12 Movies to Watch if You Like ‘The Texas Chainsaw Massacre’

With a new sequel out on Netflix, we gift you with a hand-picked list of movies you'll like if you're a fan of the gory franchise.
Texas Chainsaw Massacre

Welcome to Beat the Algorithm, a recurring column dedicated to providing you with relevant and diverse streaming recommendations based on your favorite movies. This time, we’re recommending movies like the Texas Chainsaw Massacre franchise.

In 1974, director Tobe Hooper changed the trajectory of slasher horror forever with The Texas Chainsaw Massacre, his renowned entry into the so-called Hixploitation subgenre. It follows a group of unsuspecting tourists who are terrorized by the chainsaw-wielding cannibalistic maniac Leatherface. An immediate smash-hit upon its release, the movie inspired eight feature-length sequels, spin-offs, and remakes.

The latest entry is David Blue Garcia‘s Texas Chainsaw Massacre, a Netflix Original sequel that takes place decades after the original and sees Leatherface antagonizing a group of young misfits after they move to a Texas ghost town.

It only stands to reason that, after watching the new installment, you’ll want to brush up on the slasher and hixploitation subgenres — or even do a deep-dive into them. And, yes, we know, this corner of cinema is uniquely dense and overwhelming, but that’s what you have us for. So read on for our handpicked list of movies to watch if you’re a fan of the Texas Chainsaw Massacre franchise.

Motel Hell (1980)

You can check into the Motel Hell, but you can never leave…

If you like movies about murder, sadistic backwoods maniacs, cannibalism, or all of the above, look no further than Motel Hell, a film that follows a farmer (Rory Calhoun) who kidnaps his motel guests and turns them into sausages. This low-budget effort eventually became a cult classic and was lauded primarily for its dark, twisted humor. So if you like the Texas Chainsaw Massacre movies and you want to be even more terrified of being in rural areas/being turned into a meal/being subjected to creative murder weapons, Motel Hell should absolutely be next on your list.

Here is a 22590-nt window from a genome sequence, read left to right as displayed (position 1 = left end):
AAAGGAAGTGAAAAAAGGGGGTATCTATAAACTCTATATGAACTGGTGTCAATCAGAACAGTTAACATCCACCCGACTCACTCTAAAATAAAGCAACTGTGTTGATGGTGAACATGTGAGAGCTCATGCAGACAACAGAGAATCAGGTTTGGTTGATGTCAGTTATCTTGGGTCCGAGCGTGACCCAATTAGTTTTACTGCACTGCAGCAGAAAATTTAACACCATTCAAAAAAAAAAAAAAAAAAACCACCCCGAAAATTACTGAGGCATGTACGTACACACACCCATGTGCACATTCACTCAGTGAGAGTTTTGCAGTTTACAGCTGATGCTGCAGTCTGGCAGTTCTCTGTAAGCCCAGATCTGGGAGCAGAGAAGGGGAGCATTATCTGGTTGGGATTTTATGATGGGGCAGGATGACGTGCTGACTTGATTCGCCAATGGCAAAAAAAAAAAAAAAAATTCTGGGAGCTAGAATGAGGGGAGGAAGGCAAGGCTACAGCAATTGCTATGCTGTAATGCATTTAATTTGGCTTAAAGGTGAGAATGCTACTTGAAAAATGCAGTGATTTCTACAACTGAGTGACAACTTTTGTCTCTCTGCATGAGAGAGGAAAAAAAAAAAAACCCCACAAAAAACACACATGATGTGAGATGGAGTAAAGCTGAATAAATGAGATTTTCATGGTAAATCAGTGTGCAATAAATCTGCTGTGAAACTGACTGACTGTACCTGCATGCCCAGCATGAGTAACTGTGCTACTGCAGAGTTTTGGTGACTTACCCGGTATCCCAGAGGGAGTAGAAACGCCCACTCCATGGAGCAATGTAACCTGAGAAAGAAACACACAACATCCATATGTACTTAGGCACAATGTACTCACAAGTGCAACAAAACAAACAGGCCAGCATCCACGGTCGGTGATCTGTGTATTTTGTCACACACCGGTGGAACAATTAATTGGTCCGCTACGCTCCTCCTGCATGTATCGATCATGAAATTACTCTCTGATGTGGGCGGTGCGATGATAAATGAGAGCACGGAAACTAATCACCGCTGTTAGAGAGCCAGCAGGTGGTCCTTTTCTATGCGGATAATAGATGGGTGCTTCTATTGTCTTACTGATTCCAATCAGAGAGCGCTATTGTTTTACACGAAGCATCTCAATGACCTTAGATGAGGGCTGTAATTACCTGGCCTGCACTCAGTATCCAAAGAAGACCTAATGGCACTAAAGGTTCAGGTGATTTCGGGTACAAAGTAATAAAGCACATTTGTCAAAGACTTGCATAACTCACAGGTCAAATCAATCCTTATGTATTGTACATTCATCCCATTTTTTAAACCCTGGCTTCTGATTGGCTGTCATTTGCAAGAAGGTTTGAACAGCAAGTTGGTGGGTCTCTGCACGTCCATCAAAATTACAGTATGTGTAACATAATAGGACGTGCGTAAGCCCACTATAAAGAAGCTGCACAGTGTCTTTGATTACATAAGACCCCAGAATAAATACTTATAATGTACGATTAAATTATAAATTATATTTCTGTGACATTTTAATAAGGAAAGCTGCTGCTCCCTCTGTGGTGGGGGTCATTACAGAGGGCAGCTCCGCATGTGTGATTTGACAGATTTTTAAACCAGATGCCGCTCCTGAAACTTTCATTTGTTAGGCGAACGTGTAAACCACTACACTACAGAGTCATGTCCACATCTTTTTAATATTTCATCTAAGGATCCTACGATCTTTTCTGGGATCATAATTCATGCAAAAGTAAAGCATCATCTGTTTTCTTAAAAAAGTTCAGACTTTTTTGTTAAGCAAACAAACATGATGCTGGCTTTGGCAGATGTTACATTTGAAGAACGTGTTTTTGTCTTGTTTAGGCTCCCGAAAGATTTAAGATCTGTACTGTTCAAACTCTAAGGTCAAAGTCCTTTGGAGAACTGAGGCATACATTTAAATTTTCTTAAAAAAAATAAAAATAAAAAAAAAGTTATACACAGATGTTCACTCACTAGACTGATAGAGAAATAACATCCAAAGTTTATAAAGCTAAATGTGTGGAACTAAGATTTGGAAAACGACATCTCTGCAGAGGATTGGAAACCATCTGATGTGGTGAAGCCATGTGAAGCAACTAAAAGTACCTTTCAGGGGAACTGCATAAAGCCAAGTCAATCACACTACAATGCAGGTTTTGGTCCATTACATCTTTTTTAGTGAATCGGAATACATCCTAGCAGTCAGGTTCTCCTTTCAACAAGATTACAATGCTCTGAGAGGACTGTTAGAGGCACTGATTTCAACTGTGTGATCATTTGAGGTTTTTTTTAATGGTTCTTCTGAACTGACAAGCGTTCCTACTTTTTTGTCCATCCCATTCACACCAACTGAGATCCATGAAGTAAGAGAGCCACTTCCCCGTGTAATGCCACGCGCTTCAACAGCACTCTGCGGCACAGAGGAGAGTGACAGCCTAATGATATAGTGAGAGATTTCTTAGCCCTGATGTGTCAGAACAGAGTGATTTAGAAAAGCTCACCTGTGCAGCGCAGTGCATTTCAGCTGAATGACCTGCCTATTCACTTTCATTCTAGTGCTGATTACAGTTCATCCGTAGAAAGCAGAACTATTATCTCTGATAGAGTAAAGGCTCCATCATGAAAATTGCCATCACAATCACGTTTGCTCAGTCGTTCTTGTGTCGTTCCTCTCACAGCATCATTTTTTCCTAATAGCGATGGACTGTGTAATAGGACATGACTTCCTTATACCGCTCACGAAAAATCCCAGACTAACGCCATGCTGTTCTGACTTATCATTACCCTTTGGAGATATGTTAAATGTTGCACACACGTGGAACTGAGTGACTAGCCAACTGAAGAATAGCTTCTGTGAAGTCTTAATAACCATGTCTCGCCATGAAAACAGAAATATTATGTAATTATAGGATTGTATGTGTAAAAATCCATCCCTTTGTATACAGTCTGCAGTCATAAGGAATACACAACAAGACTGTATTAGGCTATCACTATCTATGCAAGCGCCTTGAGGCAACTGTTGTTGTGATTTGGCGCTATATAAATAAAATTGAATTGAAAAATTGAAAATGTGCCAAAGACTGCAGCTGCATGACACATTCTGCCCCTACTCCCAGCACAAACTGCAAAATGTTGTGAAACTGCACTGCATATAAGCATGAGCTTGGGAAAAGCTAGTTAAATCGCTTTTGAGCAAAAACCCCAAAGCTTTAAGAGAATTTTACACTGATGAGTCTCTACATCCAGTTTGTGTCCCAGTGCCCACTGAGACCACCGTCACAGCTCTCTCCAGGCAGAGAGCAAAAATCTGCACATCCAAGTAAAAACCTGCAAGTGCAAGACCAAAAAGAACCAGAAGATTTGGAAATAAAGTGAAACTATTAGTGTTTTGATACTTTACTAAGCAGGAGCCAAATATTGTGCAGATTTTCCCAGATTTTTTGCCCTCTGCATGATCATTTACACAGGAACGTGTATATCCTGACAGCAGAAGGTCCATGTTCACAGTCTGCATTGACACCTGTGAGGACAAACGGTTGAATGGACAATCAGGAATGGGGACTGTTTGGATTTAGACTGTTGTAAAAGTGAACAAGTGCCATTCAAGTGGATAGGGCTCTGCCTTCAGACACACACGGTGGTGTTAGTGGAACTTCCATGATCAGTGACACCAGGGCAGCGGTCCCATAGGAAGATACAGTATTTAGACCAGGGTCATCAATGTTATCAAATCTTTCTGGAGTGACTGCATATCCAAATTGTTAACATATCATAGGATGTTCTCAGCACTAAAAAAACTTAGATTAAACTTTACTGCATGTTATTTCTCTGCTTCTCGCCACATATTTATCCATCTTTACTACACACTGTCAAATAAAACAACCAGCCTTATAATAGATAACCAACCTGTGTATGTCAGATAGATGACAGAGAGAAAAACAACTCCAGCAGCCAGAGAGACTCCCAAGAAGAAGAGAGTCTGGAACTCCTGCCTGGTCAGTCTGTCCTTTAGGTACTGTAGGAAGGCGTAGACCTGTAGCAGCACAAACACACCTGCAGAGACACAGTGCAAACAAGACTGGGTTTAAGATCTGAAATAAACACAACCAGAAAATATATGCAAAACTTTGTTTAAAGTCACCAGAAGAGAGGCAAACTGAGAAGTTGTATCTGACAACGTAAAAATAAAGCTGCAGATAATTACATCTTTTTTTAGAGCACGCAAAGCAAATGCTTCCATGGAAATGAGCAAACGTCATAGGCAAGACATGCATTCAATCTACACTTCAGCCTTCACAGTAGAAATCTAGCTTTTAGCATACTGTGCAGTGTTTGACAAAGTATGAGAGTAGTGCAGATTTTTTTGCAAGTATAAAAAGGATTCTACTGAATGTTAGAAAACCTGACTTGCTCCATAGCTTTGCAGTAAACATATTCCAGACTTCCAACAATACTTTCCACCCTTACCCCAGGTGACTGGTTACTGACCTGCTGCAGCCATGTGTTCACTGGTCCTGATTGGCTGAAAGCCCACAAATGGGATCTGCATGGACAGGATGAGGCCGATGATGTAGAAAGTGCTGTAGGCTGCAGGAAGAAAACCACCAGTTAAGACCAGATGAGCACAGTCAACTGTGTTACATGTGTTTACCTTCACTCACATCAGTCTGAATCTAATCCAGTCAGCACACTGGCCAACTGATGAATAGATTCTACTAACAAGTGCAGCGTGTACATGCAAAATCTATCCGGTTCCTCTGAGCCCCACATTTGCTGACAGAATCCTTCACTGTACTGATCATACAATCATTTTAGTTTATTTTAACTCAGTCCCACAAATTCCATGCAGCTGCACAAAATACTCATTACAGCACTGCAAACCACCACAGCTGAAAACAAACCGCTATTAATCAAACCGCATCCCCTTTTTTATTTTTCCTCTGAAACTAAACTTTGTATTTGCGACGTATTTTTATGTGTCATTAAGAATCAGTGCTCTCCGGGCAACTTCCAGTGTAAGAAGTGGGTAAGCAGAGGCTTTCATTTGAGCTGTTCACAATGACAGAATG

Available on the Roku Channel, Tubi, Apple TV, Vudu, and Amazon Prime Video.

Wrong Turn 2: Dead End (2007)

If you’re a fan of rural horror, I’m guessing that you’ve already heard of the Wrong Turn series, one of the best my-car-broke-down-and-now-I’m-being-hunted-by-cannibals franchises in history. After the first one came out in 2003, it became an instant classic – praised especially for the creative torture methods employed by its sadistic killers (some of which even put Saw to shame).

The most suitable Wrong Turn recommendation for the Texas Chainsaw Massacre enthusiast, though, is Wrong Turn 2: Dead End. Directed by Joe Lynch, the sequel follows a group of unsuspecting people who travel to rural West Virginia to compete in a bootleg Survivor-esque reality TV show. Unsurprisingly, that’s not all there is to it; the backwoods cannibals are playing a violent game of their own. While all seven Wrong Turn movies would be a good match for the Texas Chainsaw fan, this one makes the final cut because it is so…damn…bloody. For a gory bonus suggestion, though, also watch the prequel, Wrong Turn 4: Bloody Beginnings.

Available on Google Play, Apple TV, Vudu, Amazon Prime Video, and YouTube.

Microwave Massacre (1979)

If you’re looking for a silly, ambitious, over-the-top B-grade horror movie, then Wayne Berwick’s Microwave Massacre is well worth your time. It stars Jackie Vernon as Donald, a man who’s becoming increasingly sick and tired of his wife, May (Claire Ginsberg), and her insistence on cooking only gourmet meals when all Donald really wants is a good old steak. One day Donald finally reaches the end of his rope, so what does he do? Bludgeons May to death with a pepper grinder, of course!